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Animals, identity and persistence

Belshaw, Christopher (2011). Animals, identity and persistence. Australasian Journal of Philosophy, 89(3) pp. 401–419.

DOI (Digital Object Identifier) Link: http://dx.doi.org/10.1080/00048402.2010.497190
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Abstract

A number of claims are closely connected with, though logically distinct from, animalism. One is that organisms cease to exist when they die. Two others concern the relation of the brain, or the brainstem, to animal life. One of these holds that the brainstem is necessary for life - more precisely, that (say) my cat's brainstem is necessary for my cat's life to continue. The other is that it is sufficient for life - more precisely, that so long as (say) my cat's brainstem continues to function, so too does my cat. I argue against these claims.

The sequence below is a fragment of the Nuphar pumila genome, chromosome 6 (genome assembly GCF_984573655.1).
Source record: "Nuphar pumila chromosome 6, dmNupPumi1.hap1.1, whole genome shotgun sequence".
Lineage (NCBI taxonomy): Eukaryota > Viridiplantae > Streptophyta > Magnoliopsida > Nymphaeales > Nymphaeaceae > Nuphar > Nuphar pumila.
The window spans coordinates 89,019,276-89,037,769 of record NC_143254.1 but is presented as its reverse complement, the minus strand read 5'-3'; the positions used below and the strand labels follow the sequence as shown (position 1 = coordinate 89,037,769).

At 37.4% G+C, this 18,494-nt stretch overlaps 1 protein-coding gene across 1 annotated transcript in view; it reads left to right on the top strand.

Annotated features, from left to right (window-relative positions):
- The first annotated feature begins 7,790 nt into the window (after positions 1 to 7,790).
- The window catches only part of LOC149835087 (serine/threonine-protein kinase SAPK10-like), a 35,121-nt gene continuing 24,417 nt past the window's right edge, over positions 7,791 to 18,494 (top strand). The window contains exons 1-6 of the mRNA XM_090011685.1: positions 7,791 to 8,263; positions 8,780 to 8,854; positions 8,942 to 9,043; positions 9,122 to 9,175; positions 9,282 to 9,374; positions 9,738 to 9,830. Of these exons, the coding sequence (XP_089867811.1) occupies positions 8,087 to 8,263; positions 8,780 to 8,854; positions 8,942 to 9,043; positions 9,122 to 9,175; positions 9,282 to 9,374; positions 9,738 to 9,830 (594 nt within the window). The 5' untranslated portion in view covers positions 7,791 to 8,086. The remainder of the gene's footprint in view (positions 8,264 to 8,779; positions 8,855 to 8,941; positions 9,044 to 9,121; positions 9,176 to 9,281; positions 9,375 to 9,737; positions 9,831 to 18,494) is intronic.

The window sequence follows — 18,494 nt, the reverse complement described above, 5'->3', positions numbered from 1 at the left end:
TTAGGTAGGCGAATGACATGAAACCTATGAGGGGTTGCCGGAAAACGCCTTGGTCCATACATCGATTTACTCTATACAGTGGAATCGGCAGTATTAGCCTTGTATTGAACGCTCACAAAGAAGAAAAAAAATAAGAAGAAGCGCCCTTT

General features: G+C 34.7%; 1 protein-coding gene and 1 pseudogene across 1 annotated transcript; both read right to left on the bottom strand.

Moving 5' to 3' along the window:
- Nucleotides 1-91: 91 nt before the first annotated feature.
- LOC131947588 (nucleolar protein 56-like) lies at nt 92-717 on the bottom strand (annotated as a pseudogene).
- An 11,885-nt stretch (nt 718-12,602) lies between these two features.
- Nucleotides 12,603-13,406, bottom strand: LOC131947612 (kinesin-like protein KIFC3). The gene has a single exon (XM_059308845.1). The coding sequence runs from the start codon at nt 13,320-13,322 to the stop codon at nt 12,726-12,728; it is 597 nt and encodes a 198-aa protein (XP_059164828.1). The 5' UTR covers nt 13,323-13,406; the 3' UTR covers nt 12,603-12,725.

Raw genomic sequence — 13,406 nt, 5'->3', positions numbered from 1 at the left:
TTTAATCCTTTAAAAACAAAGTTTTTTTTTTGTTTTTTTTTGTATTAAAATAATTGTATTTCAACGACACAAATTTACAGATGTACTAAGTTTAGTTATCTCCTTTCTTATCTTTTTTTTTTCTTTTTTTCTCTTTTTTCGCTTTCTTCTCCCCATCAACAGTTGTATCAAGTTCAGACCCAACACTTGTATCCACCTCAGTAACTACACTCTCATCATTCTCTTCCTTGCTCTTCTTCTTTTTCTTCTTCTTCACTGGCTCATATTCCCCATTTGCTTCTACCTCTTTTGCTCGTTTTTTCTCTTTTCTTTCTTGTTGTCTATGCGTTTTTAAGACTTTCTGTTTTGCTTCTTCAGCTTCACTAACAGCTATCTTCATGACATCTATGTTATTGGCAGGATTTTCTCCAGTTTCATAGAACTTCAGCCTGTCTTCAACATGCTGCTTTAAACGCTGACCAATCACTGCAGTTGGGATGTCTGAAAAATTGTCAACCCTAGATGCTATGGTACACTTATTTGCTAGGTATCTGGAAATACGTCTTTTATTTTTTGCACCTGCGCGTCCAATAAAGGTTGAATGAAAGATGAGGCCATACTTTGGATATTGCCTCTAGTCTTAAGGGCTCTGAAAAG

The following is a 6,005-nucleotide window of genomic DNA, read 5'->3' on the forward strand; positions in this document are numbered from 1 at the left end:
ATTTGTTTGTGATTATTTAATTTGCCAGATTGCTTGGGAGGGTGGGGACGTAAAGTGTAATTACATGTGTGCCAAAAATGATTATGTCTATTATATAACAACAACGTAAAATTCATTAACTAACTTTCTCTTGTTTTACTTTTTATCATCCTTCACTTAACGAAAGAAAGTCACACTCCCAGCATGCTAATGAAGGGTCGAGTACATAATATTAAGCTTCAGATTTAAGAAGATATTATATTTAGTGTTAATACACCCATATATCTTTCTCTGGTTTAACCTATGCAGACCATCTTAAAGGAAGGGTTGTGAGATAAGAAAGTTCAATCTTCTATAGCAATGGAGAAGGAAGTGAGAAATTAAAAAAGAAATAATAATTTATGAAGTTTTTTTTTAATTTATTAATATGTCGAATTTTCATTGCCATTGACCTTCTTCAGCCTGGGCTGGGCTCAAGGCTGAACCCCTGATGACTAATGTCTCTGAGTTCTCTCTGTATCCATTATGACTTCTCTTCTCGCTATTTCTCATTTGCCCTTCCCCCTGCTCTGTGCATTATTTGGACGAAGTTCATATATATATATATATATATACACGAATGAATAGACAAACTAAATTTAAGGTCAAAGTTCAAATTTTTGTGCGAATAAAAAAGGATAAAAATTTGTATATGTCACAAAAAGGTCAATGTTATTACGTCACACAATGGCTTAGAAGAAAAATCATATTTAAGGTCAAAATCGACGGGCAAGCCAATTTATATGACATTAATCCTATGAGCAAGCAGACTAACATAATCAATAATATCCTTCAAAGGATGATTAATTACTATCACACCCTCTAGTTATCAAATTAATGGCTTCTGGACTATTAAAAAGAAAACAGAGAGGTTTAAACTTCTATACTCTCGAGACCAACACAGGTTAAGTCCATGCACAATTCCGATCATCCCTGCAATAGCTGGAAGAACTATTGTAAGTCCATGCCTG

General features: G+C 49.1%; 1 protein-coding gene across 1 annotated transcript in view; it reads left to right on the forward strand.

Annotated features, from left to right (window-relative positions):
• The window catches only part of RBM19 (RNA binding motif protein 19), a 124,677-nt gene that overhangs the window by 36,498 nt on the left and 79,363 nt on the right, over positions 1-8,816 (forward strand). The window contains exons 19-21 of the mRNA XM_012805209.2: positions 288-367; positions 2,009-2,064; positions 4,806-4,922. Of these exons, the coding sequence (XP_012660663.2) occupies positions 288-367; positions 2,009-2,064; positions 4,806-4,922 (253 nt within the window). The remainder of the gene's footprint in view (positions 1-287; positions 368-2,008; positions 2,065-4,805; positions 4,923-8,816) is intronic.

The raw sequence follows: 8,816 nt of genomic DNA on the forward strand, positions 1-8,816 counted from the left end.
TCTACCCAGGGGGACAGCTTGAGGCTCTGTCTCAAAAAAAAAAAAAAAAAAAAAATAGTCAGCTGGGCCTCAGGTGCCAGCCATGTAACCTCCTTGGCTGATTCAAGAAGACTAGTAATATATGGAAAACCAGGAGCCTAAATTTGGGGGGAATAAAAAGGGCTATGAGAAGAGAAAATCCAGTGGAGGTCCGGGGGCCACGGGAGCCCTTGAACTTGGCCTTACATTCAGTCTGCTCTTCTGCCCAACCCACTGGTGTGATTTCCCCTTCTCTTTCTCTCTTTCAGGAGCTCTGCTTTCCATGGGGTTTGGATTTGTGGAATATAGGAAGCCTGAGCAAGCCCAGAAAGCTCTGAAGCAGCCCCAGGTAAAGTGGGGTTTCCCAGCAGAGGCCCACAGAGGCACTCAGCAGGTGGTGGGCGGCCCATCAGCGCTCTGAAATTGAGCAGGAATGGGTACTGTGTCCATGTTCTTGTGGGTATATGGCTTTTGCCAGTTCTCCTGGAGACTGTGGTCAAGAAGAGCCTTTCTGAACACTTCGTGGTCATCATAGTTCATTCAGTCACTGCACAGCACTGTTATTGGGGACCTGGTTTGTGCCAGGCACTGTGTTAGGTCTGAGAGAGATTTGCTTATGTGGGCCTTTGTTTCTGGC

Item Type: Journal Article
Copyright Holders: 2011 Taylor & Francis
ISSN: 1471-6828
Academic Unit/Department: Arts > Philosophy
Item ID: 25406
Depositing User: Christopher Belshaw
Date Deposited: 07 Jan 2011 11:22
Last Modified: 23 Oct 2012 14:24
URI: http://oro.open.ac.uk/id/eprint/25406
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